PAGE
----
September 2014 | Carmen Solomon-Fears, Congressional Research Service

Child Support Enforcement: Tribal Programs

The Child Support Enforcement (CSE) program was enacted in 1975 as a federal-state program. Its mission is to enhance the well-being of children by helping custodial parents and children obtain financial support from the non-custodial parents. Although states were always required to provide CSE services to members of Indian tribes and tribal organizations who were part of their CSE caseloads, tribes were not specifically included in the CSE statute until the 1996 welfare reform law (P.L. 104-193). The 1996 law allowed any state that has Indian country within its borders to enter into a cooperative agreement with an Indian tribe if the tribe demonstrated that it had an established tribal court system with the authority to establish paternity, and establish, modify, and enforce child support orders.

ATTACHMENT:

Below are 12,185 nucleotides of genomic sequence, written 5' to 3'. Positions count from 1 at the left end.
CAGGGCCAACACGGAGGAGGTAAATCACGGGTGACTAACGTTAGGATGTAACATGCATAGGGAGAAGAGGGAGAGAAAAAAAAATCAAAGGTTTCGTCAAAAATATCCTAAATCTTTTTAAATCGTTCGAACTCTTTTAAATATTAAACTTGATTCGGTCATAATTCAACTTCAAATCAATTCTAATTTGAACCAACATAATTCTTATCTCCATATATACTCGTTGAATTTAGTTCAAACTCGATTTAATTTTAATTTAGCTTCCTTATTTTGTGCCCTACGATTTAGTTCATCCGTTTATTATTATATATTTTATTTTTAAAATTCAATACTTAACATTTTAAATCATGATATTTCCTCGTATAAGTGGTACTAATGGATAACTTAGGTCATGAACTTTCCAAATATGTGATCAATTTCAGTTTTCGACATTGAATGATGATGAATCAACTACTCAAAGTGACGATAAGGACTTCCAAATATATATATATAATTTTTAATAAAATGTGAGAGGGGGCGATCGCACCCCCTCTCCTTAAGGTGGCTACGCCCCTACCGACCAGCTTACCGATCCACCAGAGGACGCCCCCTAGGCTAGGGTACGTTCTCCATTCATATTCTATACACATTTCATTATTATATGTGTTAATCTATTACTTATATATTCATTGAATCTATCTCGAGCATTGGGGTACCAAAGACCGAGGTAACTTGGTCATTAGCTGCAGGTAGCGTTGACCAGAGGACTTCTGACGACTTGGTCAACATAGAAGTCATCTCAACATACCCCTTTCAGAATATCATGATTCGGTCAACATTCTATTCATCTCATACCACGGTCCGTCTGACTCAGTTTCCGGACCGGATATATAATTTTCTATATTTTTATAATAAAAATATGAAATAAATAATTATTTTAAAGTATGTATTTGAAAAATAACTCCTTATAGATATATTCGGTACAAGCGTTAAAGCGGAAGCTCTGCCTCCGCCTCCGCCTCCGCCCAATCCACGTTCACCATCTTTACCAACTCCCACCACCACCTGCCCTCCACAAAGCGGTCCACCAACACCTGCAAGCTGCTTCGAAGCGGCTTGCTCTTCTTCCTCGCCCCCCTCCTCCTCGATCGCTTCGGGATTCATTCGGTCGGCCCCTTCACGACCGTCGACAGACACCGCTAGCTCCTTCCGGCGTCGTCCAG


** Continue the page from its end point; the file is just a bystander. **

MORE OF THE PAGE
Child Support Enforcement: Tribal Programs.pdf

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